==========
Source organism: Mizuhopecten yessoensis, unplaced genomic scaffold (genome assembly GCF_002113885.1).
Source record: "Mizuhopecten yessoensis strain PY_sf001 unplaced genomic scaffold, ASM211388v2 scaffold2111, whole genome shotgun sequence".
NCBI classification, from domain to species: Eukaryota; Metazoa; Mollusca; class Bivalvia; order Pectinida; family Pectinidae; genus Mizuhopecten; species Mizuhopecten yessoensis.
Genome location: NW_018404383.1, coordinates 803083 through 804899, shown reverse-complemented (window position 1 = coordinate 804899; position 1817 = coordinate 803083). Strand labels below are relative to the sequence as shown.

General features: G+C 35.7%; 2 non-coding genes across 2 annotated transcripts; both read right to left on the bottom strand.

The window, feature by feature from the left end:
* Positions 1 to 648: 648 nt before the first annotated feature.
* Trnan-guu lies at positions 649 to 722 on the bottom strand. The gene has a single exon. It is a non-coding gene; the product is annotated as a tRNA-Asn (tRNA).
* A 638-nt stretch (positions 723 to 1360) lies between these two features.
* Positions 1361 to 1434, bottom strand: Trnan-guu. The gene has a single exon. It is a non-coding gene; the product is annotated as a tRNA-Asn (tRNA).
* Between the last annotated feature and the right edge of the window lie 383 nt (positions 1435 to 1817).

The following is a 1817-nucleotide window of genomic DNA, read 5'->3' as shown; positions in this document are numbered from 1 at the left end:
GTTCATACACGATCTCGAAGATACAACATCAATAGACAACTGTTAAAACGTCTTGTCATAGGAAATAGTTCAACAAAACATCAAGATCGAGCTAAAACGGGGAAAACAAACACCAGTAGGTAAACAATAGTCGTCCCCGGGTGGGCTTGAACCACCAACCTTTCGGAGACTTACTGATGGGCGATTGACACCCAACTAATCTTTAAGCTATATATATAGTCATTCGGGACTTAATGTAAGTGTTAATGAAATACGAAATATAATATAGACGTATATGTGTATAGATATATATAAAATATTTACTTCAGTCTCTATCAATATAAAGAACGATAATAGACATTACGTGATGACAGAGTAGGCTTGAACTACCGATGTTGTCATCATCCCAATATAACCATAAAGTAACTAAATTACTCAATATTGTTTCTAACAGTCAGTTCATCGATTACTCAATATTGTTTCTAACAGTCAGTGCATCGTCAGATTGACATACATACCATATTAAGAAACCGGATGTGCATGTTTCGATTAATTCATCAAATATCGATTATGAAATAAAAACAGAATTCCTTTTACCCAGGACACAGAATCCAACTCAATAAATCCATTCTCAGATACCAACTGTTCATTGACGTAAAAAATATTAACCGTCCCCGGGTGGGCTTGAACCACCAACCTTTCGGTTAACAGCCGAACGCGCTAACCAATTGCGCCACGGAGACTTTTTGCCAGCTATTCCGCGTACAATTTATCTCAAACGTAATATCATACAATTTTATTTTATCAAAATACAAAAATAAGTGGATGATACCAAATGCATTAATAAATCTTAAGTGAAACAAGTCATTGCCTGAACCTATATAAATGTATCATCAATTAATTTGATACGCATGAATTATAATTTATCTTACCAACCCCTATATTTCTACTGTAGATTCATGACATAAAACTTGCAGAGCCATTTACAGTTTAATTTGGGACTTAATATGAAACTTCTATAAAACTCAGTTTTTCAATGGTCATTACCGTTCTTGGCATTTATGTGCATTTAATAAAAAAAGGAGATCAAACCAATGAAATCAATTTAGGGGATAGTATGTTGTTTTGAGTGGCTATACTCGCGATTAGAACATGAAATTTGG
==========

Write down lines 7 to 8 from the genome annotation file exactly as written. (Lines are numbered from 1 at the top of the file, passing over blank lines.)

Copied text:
* Positions 1 to 648: 648 nt before the first annotated feature.
* Trnan-guu lies at positions 649 to 722 on the bottom strand. The gene has a single exon. It is a non-coding gene; the product is annotated as a tRNA-Asn (tRNA).